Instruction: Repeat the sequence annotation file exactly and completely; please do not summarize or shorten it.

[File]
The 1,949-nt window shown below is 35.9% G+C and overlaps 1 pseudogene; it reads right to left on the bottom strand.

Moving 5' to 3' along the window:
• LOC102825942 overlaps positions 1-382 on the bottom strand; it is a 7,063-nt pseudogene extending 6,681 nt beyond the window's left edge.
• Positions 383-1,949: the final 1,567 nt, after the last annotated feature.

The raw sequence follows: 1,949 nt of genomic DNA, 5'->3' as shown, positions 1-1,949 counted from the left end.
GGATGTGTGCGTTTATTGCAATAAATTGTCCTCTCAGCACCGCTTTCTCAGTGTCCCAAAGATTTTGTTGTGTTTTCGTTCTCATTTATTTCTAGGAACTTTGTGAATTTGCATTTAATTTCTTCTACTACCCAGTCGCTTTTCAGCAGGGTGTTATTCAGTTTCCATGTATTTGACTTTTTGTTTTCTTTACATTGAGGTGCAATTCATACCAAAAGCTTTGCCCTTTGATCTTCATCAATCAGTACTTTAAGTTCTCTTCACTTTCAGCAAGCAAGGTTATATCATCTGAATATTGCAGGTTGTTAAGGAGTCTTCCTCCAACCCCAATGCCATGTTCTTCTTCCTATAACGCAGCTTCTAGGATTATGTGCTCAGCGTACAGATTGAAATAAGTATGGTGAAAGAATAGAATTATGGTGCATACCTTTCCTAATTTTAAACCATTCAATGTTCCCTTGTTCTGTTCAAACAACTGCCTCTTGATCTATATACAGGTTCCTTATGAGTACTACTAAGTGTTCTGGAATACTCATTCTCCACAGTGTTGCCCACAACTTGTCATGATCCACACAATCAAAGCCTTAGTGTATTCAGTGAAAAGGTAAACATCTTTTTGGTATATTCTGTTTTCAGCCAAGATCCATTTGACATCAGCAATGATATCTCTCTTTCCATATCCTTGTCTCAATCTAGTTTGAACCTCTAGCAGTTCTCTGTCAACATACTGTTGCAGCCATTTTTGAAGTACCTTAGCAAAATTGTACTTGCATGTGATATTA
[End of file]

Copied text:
The 1,949-nt window shown below is 35.9% G+C and overlaps 1 pseudogene; it reads right to left on the bottom strand.

Moving 5' to 3' along the window:
• LOC102825942 overlaps positions 1-382 on the bottom strand; it is a 7,063-nt pseudogene extending 6,681 nt beyond the window's left edge.
• Positions 383-1,949: the final 1,567 nt, after the last annotated feature.

The raw sequence follows: 1,949 nt of genomic DNA, 5'->3' as shown, positions 1-1,949 counted from the left end.
GGATGTGTGCGTTTATTGCAATAAATTGTCCTCTCAGCACCGCTTTCTCAGTGTCCCAAAGATTTTGTTGTGTTTTCGTTCTCATTTATTTCTAGGAACTTTGTGAATTTGCATTTAATTTCTTCTACTACCCAGTCGCTTTTCAGCAGGGTGTTATTCAGTTTCCATGTATTTGACTTTTTGTTTTCTTTACATTGAGGTGCAATTCATACCAAAAGCTTTGCCCTTTGATCTTCATCAATCAGTACTTTAAGTTCTCTTCACTTTCAGCAAGCAAGGTTATATCATCTGAATATTGCAGGTTGTTAAGGAGTCTTCCTCCAACCCCAATGCCATGTTCTTCTTCCTATAACGCAGCTTCTAGGATTATGTGCTCAGCGTACAGATTGAAATAAGTATGGTGAAAGAATAGAATTATGGTGCATACCTTTCCTAATTTTAAACCATTCAATGTTCCCTTGTTCTGTTCAAACAACTGCCTCTTGATCTATATACAGGTTCCTTATGAGTACTACTAAGTGTTCTGGAATACTCATTCTCCACAGTGTTGCCCACAACTTGTCATGATCCACACAATCAAAGCCTTAGTGTATTCAGTGAAAAGGTAAACATCTTTTTGGTATATTCTGTTTTCAGCCAAGATCCATTTGACATCAGCAATGATATCTCTCTTTCCATATCCTTGTCTCAATCTAGTTTGAACCTCTAGCAGTTCTCTGTCAACATACTGTTGCAGCCATTTTTGAAGTACCTTAGCAAAATTGTACTTGCATGTGATATTA